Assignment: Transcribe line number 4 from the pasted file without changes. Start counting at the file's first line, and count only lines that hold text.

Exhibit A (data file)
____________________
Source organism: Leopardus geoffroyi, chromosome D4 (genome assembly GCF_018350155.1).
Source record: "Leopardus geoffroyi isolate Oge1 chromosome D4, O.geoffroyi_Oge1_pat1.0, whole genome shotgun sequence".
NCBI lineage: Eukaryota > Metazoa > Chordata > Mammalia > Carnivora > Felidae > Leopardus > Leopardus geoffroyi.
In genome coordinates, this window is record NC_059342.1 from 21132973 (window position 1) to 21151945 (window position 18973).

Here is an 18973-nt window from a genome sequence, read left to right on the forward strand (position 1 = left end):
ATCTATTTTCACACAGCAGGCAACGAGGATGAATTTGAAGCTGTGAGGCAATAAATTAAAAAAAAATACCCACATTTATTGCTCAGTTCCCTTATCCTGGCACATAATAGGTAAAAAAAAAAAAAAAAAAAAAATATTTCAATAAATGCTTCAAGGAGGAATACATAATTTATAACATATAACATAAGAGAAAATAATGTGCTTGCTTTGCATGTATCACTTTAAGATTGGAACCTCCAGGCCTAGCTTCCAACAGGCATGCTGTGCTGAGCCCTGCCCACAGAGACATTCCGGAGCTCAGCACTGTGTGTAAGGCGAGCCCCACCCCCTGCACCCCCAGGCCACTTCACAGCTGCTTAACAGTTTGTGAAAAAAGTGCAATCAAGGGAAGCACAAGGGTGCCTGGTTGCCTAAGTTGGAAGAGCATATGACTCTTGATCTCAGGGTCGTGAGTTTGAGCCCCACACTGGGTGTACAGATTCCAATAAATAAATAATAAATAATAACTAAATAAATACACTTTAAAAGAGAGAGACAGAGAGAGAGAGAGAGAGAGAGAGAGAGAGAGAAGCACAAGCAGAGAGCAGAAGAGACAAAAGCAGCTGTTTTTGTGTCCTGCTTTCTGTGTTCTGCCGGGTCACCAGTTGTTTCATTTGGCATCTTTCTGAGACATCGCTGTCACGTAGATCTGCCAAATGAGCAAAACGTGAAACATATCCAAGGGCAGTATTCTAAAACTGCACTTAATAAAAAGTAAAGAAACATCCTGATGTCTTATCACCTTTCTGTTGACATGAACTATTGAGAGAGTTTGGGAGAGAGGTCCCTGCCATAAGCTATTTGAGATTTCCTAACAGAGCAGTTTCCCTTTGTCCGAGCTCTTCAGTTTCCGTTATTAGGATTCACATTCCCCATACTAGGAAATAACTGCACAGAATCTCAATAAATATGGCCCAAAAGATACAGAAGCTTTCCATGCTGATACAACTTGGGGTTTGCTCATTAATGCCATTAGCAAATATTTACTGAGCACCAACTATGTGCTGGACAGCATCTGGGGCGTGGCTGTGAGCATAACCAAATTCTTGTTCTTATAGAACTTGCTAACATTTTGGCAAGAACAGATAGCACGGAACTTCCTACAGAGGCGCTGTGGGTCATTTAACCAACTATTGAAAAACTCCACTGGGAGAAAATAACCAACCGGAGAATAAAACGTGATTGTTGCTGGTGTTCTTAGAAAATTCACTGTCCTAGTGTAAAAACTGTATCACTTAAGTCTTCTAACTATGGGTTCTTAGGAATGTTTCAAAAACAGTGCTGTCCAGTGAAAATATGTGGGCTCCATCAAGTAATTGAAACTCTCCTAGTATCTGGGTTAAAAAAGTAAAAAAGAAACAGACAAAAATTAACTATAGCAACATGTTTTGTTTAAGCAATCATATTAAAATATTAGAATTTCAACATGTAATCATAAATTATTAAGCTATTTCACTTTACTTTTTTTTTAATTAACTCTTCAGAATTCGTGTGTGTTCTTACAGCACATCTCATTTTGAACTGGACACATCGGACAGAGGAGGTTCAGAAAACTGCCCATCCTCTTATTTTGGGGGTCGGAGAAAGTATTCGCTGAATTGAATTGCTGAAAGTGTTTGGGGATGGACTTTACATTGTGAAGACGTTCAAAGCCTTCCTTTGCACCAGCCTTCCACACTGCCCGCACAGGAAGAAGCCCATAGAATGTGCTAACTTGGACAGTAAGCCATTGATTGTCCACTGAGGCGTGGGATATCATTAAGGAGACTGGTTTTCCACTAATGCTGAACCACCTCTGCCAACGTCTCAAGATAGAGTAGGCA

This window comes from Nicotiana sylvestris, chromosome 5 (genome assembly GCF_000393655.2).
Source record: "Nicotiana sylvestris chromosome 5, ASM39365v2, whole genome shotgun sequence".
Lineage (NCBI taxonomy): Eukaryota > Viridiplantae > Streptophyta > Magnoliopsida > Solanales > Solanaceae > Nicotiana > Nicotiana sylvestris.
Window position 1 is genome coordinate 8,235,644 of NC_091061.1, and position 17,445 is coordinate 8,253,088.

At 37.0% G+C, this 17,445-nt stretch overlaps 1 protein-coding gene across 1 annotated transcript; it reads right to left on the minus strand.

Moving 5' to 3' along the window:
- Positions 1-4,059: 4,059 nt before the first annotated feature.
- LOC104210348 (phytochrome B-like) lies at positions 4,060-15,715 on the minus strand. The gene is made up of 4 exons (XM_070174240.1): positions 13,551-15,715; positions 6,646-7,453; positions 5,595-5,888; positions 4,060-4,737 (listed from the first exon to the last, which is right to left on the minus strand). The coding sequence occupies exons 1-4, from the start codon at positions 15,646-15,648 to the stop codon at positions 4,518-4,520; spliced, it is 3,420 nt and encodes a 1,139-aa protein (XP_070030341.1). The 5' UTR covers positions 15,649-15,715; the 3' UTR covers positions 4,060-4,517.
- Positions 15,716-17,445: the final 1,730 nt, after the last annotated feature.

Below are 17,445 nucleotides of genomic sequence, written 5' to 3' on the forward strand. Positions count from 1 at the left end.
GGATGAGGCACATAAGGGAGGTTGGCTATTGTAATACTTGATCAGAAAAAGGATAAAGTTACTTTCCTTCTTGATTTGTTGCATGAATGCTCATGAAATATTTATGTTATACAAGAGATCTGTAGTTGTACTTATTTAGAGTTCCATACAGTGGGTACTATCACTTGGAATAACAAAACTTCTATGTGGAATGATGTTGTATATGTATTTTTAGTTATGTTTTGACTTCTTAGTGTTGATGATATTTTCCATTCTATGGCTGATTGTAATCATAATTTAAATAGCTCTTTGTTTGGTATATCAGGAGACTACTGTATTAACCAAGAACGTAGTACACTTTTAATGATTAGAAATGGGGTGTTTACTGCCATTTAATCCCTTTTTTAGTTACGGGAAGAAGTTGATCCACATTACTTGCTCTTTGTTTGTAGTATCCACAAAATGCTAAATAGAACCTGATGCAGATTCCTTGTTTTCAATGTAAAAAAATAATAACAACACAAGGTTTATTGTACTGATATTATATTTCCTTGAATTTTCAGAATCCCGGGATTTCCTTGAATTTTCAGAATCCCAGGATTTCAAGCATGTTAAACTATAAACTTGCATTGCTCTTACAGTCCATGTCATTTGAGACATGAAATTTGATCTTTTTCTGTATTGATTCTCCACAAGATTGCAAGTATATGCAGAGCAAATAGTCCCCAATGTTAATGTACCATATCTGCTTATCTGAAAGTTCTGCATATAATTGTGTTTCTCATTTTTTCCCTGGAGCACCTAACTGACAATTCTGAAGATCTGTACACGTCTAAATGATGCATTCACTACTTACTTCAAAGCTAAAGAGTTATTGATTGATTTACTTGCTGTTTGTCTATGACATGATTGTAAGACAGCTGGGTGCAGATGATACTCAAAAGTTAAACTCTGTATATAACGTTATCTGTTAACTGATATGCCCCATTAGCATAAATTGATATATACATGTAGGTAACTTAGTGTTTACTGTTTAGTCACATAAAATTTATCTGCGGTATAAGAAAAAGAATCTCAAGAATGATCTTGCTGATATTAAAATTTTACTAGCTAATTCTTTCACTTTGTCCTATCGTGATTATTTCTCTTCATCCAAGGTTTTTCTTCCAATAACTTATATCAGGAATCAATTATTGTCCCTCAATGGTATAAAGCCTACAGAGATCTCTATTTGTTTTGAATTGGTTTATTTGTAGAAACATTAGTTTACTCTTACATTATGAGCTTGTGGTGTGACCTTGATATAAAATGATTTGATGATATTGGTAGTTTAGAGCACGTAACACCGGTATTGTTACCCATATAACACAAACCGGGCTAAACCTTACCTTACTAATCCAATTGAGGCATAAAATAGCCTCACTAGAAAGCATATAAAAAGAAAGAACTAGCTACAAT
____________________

In genome coordinates, this window is record NC_059342.1 from 21132973 (window position 1) to 21151945 (window position 18973).